“I try to stick to that diet,” Tulo said. “It’s helped me with my energy and my conditioning. I think there are a lot of similarities between a shortstop and a tennis player. There is a lot of lateral movement and quickness. And it’s tough on the body.”
Plus, the 6-foot-2 Djokovic, like the 6-3 Tulowitzki, is a tall man excelling in a sport that requires great dexterity.
Rockies trainer Keith Dugger said Tulo can be “stubborn as heck” about changing something such as diet or his workout routine, but adds, “When he finally buys into something, he dives in 100 percent.”
Dugger applauds the changes the four-time all-star has made.
“It’s part of getting older. He’s matured,” Dugger said. “He’s taken ownership of not just his body, but the way he approaches things. I think that’s taken some of the pressure off him. He’s not trying to meet other’s expectations. He’s not worried about perceptions. That’s off him now.”
Tip of cap to discipline
Colorado manager Walt Weiss knows a thing or two about playing shortstop and the grind baseball can be. A former all-star who played 14 major-league seasons, he tips his cap to Tulowitzki’s steadfastness this season.
“Tulo is incredibly disciplined,” Weiss said. “It’s impossible to be great without discipline, and he’s an example of that. He does everything in his power to stay on the field.”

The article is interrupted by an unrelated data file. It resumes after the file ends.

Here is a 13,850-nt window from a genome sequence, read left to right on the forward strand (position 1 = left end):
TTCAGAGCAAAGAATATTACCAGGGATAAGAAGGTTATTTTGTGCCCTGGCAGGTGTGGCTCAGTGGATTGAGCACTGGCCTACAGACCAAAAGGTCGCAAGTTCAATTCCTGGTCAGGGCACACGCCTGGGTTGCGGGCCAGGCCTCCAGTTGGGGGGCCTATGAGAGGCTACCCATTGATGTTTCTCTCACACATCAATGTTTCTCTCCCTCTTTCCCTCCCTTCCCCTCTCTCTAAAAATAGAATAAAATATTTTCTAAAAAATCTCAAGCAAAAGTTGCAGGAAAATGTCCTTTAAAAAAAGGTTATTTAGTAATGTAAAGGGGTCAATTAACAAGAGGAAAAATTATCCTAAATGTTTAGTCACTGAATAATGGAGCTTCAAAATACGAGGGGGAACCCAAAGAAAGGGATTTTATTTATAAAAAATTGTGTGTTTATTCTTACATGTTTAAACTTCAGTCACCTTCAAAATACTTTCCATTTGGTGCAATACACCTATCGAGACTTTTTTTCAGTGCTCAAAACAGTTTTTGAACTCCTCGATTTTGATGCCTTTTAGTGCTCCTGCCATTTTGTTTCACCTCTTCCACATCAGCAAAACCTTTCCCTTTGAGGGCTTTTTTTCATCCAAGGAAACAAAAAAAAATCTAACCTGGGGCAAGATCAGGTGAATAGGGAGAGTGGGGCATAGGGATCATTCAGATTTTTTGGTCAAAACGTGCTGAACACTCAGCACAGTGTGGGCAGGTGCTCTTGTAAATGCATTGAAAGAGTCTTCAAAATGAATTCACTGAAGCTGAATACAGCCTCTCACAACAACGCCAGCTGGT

Given Tulo’s injury history, he gets prescribed days off, and if he feels tightness in his groin, he will ease up on the bases or take a day or two off. He has missed just two games this season due to injury.
“I’ve told myself, ‘If you’re going to get hurt again, make sure you have covered all of your bases,’ ” he said. “That way you can sit in your chair, be on the DL, look at it and say: ‘Hey look, I can’t do anything more. This is all I had and I gave it everything I had.’ I can firmly say that now.
“Not only can I say that, it’s helped me stay on the field. And so far it’s been good. There are going to be hiccups here and there with me; it’s just the way that I’m built and it’s just the way that I play. But now I have a system in place.”
Tulo acknowledges there are a lot of people who can’t always relate to his tunnel-vision approach. He has a ready answer.
“They’ll say: ‘Why do you put in that much time? That’s all you do 24-7?’ ” Tulo said. “But I know I’m not going to do this forever, so I feel like I want to put everything into it. And then, when my time is over and I’m done playing, I can relax and do whatever the heck I want.”
True independence can only come in doing what you think is right, and doing what you think is right creates a stronger and more confident self.
Congratulations to Germany’s Mario Goetze for scoring the last minute goal to give Germany their 4th world cup win and first in 25 years! 22 year old Goetze, who wasn’t even born in 1990 when Germany won their last World Cup, was a sub for Miroslav Klose toward the end of regulation time. Goetze has had to climb though the ranks of German soccer and after getting little playing time in this World Cup he came up big with it mattered the most and won the most important game for his country.
In Another’s Words
Having independence is knowing how to set your own boundaries, and figuring out how to make that balance.
– Michelle Obama